Rates, points, APRs, insurances, origination fees, discount fees, third party fees, processing fees… no doubt, there are a lot of costs associated with obtaining a mortgage. Ironically, regulatory reform meant to help consumers and protect them from the industry “bad guys” had some unintended consequences, like higher costs. And for every new regulation, the “bad guys” find new ways to play the nut-and-shell game of hiding bloated mortgage costs in their quotes. Makes me think of the words from one of my favorite guitar players, Jimi Hendrix: “Is this love baby, or is it just confusion?”
According to the Mortgage Bankers Association, the cost to originate a loan has increased by 57% over the past two years. So, how does a consumer know if they are getting a fair deal? Here are the top five questions your mortgage lender should be willing to answer (If they can’t or won’t, then seek help elsewhere!).
Many lenders still rely on a closing cost worksheet to provide prospective applicants an initial glimpse at costs. These can be helpful tools in comparing lenders prior to making an actual application; however, there are no regulations governing these forms. Until you have made application and received a formal Good Faith Estimate, the numbers can change. The Good Faith Estimate form is required to show specifically-defined lender fees in Box A.
Even after you’ve received a Good Faith Estimate, lenders are only accountable for the accuracy of certain fees. For example, there is no tolerance requirement for real estate taxes. So a lender that has higher origination fees can make their bottom line settlement charges look lower by sandbagging the cost of taxes without repercussion, and sell the consumer on the fact that their overall settlement costs are lower.
To paraphrase Benjamin Franklin, “The only thing certain in life is death and taxes.” So if you are comparing lenders, be sure that things that are a “given” in the transaction (like taxes) are the same; otherwise you will be making a decision on false pretenses.
2. What is Your APR?
The Annual Percentage Rate, or APR, is the total cost of the mortgage, including upfront fees, over the life of the loan; it is expressed in terms of an overall interest rate. The higher the upfront costs, the higher the APR. When you obtain the APR from a lender for your specific loan request, you can truly compare apples to apples when shopping around. If you are quoted an APR up front and later see a higher APR in the formal Truth-In-Lending disclosure during the application, be sure to ask the lender why it changed.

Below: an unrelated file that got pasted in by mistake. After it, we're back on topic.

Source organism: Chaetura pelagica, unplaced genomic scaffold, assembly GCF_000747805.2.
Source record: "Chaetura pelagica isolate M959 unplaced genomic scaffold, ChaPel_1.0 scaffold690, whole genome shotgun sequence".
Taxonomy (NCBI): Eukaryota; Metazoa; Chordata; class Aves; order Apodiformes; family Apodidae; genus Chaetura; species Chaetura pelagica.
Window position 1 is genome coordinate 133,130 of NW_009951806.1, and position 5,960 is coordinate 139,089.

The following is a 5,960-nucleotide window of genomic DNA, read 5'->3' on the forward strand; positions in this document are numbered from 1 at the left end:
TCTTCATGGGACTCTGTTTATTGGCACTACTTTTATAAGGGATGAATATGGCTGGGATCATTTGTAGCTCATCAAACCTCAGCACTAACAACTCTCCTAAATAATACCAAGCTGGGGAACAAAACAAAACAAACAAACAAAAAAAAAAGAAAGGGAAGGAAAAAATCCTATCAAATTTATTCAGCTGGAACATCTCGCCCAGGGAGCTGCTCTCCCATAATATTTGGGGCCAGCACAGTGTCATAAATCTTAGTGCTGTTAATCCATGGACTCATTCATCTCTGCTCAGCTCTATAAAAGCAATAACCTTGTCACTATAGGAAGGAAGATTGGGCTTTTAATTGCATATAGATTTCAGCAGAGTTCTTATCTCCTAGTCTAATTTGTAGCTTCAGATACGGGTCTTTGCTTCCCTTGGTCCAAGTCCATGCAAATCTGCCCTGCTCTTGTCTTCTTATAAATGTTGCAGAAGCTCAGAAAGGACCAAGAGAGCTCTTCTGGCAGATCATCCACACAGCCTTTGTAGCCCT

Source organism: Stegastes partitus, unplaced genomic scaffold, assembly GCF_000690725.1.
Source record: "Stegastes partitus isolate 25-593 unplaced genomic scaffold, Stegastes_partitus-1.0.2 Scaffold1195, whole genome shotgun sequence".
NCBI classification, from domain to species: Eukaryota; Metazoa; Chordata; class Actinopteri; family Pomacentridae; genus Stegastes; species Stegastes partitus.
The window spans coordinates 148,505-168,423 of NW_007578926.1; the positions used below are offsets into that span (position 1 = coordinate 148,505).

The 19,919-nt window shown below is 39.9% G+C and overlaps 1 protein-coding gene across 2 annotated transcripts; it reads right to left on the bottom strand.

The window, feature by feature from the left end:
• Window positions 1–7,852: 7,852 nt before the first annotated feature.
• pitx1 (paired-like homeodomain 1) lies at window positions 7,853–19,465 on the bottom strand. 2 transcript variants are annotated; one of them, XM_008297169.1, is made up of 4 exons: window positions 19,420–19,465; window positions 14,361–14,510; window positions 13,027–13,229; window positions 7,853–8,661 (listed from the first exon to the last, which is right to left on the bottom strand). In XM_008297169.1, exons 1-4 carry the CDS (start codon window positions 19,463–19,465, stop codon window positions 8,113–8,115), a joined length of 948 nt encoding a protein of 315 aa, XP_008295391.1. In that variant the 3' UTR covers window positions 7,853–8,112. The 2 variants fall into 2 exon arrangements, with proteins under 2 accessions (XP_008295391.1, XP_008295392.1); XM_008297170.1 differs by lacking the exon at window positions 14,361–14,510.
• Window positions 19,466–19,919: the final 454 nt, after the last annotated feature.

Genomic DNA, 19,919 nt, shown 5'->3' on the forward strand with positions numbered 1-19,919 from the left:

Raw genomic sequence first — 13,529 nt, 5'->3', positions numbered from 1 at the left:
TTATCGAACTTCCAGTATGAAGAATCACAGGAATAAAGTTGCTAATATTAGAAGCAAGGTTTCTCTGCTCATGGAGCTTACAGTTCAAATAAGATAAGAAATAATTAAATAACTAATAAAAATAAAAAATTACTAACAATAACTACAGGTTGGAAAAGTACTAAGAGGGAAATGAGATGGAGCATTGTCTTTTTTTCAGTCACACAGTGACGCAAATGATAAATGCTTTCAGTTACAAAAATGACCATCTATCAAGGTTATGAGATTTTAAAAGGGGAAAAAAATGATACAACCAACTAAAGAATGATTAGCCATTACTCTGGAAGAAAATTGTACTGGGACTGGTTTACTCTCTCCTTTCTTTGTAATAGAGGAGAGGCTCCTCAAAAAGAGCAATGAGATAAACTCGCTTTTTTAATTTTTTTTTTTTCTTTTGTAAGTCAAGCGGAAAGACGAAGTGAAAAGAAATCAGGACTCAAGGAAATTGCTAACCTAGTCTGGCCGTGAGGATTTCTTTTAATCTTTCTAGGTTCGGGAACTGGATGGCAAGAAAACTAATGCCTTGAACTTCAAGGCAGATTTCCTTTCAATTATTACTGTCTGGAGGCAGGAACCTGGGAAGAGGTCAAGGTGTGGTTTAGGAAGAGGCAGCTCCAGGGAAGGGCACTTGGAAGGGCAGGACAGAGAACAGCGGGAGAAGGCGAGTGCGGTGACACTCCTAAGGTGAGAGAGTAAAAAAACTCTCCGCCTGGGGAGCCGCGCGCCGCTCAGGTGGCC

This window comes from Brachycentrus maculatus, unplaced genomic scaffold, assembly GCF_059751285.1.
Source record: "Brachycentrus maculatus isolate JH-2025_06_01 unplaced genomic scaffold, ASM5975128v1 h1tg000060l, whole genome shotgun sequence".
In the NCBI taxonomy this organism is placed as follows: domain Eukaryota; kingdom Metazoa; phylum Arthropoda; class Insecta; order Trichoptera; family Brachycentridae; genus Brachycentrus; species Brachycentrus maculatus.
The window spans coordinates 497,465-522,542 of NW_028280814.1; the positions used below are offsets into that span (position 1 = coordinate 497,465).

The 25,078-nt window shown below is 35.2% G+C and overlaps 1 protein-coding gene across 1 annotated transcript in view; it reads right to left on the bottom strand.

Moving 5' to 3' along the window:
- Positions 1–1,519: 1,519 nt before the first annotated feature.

3. Can You Put it in Writing?
More specifically, “can you provide me a Rate Lock Agreement guaranteeing my rate?” Interest rates change on a daily basis and until the lender has agreed to lock in your interest rate, you are subject to market movements. Even if a rate is disclosed on a GFE or Truth in Lending Statement, it does not necessarily mean that you are guaranteed that interest rate. A Rate Lock Agreement shows whether your interest rate is locked, what rate and points you are locked in at, and for what period of time.
4. What Are Your Adjustable Rate Options?
With fixed rates at historical lows, why would anybody want an adjustable rate mortgage (ARM)? The answer is savings. ARMs have historically outperformed their fixed rate counterparts, saving homeowners thousands of dollars over the life of their loan and/or allowing them to more rapidly build up equity. Check out this article which might make you rethink the 30-year fixed-rate mortgage.
The Federal Reserve Board also offers information in its Consumer Handbook on Adjustable Rate Mortgages.
So why would a “bad” lender not want you to ask about ARMs? Because they may not be knowledgeable enough to give you good advice; the fixed-rate product may be all they know. An ARM comes with some risk, but when you take calculated risks and rely on historical information to make decisions, there can be great reward.
5. Can I Meet You Face-to-Face?
The most basic principle of sound decision making: know who you are dealing with. Although the National Mortgage Licensing System has improved the quality of loan originators, it is still not that tough to be licensed. There are still plenty of part-time loan officers and people recruited from right out of school to fill mortgage call centers. When I’m preparing for what is likely the biggest financial decision of my life, I don’t want a kid who was flipping burgers last week to be taking my “loan order” over the telephone.
There are a number of advantages to meeting with a professional mortgage consultant:
- If there is a co-borrower, you can meet and get all the information together
- You can get professional explanation of all the forms and get questions answered
- It tends to eliminate confusion in the process
- It will be easier for you to identify any potential bait-and-switch tactics
It is important to not only know and trust the company you are dealing with, but also the person who is going to be taking care of you along the way.